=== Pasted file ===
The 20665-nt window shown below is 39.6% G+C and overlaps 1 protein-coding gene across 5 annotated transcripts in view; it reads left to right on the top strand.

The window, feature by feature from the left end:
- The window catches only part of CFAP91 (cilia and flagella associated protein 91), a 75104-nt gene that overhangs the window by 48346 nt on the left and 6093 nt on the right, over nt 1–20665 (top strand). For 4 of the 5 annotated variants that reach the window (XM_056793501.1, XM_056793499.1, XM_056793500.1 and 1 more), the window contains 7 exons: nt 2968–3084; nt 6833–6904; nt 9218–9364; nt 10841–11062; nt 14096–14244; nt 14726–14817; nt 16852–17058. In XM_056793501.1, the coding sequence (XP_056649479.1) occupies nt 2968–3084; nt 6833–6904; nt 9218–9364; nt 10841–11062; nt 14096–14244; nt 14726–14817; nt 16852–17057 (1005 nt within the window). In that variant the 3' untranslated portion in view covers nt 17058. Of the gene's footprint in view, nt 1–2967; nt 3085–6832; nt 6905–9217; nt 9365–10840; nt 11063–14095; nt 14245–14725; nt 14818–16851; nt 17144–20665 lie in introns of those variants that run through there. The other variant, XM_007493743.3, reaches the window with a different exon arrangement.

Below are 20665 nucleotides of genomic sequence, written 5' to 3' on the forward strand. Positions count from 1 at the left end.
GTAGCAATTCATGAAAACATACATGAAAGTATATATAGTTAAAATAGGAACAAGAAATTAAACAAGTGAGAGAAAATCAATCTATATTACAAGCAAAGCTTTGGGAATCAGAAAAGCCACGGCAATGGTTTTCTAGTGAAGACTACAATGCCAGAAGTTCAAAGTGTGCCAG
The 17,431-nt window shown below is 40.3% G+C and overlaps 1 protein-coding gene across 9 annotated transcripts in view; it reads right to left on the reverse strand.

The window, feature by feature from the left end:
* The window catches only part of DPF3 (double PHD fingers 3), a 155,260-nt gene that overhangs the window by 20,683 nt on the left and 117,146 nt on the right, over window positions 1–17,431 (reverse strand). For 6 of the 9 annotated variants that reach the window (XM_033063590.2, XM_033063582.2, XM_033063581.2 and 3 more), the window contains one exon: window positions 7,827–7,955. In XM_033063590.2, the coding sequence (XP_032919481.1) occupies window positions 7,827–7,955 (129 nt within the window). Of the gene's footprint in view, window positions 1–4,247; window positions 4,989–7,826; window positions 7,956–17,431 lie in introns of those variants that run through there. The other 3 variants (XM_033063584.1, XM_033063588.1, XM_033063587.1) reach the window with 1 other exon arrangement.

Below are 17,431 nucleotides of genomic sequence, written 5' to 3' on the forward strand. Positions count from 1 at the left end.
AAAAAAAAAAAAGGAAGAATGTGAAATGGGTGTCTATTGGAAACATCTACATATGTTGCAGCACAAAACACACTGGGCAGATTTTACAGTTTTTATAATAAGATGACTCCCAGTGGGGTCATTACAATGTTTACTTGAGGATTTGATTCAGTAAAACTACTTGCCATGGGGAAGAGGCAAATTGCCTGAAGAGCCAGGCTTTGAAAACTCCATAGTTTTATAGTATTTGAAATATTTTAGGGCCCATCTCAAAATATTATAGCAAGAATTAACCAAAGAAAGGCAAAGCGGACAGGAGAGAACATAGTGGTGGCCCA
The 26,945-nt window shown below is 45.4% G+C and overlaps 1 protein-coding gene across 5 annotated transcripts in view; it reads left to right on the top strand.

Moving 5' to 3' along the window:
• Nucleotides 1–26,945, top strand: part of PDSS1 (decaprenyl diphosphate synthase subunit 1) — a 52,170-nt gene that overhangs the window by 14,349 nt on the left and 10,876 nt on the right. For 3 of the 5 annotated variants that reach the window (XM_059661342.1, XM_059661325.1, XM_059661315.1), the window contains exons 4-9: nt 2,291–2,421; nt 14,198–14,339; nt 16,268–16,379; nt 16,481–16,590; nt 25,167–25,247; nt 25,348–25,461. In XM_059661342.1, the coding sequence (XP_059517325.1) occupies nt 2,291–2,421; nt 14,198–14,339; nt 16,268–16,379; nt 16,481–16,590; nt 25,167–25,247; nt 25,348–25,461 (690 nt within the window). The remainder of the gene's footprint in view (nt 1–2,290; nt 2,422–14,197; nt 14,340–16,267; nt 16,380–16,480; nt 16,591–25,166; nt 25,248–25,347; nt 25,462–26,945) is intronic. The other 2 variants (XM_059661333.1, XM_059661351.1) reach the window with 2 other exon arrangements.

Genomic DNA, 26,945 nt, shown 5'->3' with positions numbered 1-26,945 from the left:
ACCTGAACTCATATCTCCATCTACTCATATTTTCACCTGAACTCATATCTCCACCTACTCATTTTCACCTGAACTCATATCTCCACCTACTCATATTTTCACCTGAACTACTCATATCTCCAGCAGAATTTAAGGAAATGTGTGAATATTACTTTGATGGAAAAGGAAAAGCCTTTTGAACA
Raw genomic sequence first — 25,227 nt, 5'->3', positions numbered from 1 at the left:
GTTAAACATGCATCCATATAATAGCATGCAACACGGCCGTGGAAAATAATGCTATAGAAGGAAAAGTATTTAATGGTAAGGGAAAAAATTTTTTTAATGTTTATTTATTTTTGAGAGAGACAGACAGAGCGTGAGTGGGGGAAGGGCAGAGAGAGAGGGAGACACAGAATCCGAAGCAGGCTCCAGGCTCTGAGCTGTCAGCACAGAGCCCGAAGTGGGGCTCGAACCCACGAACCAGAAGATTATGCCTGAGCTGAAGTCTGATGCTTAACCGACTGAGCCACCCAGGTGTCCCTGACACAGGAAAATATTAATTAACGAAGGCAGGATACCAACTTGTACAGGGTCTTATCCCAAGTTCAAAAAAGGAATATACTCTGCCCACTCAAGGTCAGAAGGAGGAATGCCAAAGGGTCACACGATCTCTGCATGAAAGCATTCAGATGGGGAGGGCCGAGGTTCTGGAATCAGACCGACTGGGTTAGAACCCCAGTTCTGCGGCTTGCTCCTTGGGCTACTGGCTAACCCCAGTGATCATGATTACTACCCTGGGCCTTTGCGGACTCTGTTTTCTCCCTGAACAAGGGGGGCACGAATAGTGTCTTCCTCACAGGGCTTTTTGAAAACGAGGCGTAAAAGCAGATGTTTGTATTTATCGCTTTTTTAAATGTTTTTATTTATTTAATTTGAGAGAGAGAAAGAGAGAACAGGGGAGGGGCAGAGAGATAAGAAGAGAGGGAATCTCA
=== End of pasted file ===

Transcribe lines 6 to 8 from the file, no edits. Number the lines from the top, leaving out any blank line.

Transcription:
The 17,431-nt window shown below is 40.3% G+C and overlaps 1 protein-coding gene across 9 annotated transcripts in view; it reads right to left on the reverse strand.

The window, feature by feature from the left end:
* The window catches only part of DPF3 (double PHD fingers 3), a 155,260-nt gene that overhangs the window by 20,683 nt on the left and 117,146 nt on the right, over window positions 1–17,431 (reverse strand). For 6 of the 9 annotated variants that reach the window (XM_033063590.2, XM_033063582.2, XM_033063581.2 and 3 more), the window contains one exon: window positions 7,827–7,955. In XM_033063590.2, the coding sequence (XP_032919481.1) occupies window positions 7,827–7,955 (129 nt within the window). Of the gene's footprint in view, window positions 1–4,247; window positions 4,989–7,826; window positions 7,956–17,431 lie in introns of those variants that run through there. The other 3 variants (XM_033063584.1, XM_033063588.1, XM_033063587.1) reach the window with 1 other exon arrangement.